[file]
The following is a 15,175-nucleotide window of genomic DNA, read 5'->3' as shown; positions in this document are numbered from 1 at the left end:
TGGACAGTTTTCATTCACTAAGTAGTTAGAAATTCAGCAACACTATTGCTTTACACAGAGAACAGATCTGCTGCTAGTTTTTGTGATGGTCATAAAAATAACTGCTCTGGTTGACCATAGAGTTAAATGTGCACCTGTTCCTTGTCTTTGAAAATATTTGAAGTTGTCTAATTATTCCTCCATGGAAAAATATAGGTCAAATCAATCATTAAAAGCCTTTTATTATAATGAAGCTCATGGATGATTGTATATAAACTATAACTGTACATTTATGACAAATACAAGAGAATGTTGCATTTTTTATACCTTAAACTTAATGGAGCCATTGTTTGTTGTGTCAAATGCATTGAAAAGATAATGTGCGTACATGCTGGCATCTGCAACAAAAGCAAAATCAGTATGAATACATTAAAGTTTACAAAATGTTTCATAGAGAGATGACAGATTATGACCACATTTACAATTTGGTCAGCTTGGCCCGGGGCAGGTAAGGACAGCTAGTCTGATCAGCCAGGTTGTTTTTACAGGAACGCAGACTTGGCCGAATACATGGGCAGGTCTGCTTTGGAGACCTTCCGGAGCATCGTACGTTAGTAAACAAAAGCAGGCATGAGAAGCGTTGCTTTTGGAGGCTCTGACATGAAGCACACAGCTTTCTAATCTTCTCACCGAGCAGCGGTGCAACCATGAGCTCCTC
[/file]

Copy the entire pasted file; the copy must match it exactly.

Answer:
The following is a 15,175-nucleotide window of genomic DNA, read 5'->3' as shown; positions in this document are numbered from 1 at the left end:
TGGACAGTTTTCATTCACTAAGTAGTTAGAAATTCAGCAACACTATTGCTTTACACAGAGAACAGATCTGCTGCTAGTTTTTGTGATGGTCATAAAAATAACTGCTCTGGTTGACCATAGAGTTAAATGTGCACCTGTTCCTTGTCTTTGAAAATATTTGAAGTTGTCTAATTATTCCTCCATGGAAAAATATAGGTCAAATCAATCATTAAAAGCCTTTTATTATAATGAAGCTCATGGATGATTGTATATAAACTATAACTGTACATTTATGACAAATACAAGAGAATGTTGCATTTTTTATACCTTAAACTTAATGGAGCCATTGTTTGTTGTGTCAAATGCATTGAAAAGATAATGTGCGTACATGCTGGCATCTGCAACAAAAGCAAAATCAGTATGAATACATTAAAGTTTACAAAATGTTTCATAGAGAGATGACAGATTATGACCACATTTACAATTTGGTCAGCTTGGCCCGGGGCAGGTAAGGACAGCTAGTCTGATCAGCCAGGTTGTTTTTACAGGAACGCAGACTTGGCCGAATACATGGGCAGGTCTGCTTTGGAGACCTTCCGGAGCATCGTACGTTAGTAAACAAAAGCAGGCATGAGAAGCGTTGCTTTTGGAGGCTCTGACATGAAGCACACAGCTTTCTAATCTTCTCACCGAGCAGCGGTGCAACCATGAGCTCCTC